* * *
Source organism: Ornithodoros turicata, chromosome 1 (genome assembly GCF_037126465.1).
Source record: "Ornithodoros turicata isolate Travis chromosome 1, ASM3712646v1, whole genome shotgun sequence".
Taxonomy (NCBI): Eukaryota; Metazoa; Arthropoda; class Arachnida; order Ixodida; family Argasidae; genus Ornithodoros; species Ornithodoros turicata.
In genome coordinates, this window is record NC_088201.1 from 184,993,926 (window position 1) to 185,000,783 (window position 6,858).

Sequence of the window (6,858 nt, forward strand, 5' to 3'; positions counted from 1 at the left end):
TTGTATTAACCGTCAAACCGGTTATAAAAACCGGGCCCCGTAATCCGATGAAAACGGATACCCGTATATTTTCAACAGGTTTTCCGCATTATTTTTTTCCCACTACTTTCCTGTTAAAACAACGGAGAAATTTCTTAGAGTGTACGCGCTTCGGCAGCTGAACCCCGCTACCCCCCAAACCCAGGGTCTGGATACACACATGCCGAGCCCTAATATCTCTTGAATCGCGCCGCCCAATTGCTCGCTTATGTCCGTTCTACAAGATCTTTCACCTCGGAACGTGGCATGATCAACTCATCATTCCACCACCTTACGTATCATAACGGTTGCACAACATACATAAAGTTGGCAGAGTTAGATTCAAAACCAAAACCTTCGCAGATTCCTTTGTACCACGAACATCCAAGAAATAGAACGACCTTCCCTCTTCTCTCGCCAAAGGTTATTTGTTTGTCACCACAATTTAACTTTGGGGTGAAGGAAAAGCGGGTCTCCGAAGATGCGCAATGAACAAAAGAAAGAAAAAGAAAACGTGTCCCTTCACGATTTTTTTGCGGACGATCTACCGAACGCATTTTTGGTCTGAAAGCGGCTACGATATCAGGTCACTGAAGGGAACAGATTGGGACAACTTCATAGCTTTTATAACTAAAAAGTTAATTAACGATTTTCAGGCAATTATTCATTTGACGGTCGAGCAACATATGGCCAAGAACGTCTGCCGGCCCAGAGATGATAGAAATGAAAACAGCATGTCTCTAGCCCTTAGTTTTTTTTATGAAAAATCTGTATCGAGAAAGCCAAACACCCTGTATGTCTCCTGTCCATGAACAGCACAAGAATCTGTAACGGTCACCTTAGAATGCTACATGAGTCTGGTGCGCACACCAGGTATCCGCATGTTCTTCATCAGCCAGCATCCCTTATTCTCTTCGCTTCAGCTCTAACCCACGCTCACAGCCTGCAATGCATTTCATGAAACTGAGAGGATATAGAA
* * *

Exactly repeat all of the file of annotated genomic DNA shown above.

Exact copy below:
Source organism: Ornithodoros turicata, chromosome 1 (genome assembly GCF_037126465.1).
Source record: "Ornithodoros turicata isolate Travis chromosome 1, ASM3712646v1, whole genome shotgun sequence".
Taxonomy (NCBI): Eukaryota; Metazoa; Arthropoda; class Arachnida; order Ixodida; family Argasidae; genus Ornithodoros; species Ornithodoros turicata.
In genome coordinates, this window is record NC_088201.1 from 184,993,926 (window position 1) to 185,000,783 (window position 6,858).

Sequence of the window (6,858 nt, forward strand, 5' to 3'; positions counted from 1 at the left end):
TTGTATTAACCGTCAAACCGGTTATAAAAACCGGGCCCCGTAATCCGATGAAAACGGATACCCGTATATTTTCAACAGGTTTTCCGCATTATTTTTTTCCCACTACTTTCCTGTTAAAACAACGGAGAAATTTCTTAGAGTGTACGCGCTTCGGCAGCTGAACCCCGCTACCCCCCAAACCCAGGGTCTGGATACACACATGCCGAGCCCTAATATCTCTTGAATCGCGCCGCCCAATTGCTCGCTTATGTCCGTTCTACAAGATCTTTCACCTCGGAACGTGGCATGATCAACTCATCATTCCACCACCTTACGTATCATAACGGTTGCACAACATACATAAAGTTGGCAGAGTTAGATTCAAAACCAAAACCTTCGCAGATTCCTTTGTACCACGAACATCCAAGAAATAGAACGACCTTCCCTCTTCTCTCGCCAAAGGTTATTTGTTTGTCACCACAATTTAACTTTGGGGTGAAGGAAAAGCGGGTCTCCGAAGATGCGCAATGAACAAAAGAAAGAAAAAGAAAACGTGTCCCTTCACGATTTTTTTGCGGACGATCTACCGAACGCATTTTTGGTCTGAAAGCGGCTACGATATCAGGTCACTGAAGGGAACAGATTGGGACAACTTCATAGCTTTTATAACTAAAAAGTTAATTAACGATTTTCAGGCAATTATTCATTTGACGGTCGAGCAACATATGGCCAAGAACGTCTGCCGGCCCAGAGATGATAGAAATGAAAACAGCATGTCTCTAGCCCTTAGTTTTTTTTATGAAAAATCTGTATCGAGAAAGCCAAACACCCTGTATGTCTCCTGTCCATGAACAGCACAAGAATCTGTAACGGTCACCTTAGAATGCTACATGAGTCTGGTGCGCACACCAGGTATCCGCATGTTCTTCATCAGCCAGCATCCCTTATTCTCTTCGCTTCAGCTCTAACCCACGCTCACAGCCTGCAATGCATTTCATGAAACTGAGAGGATATAGAA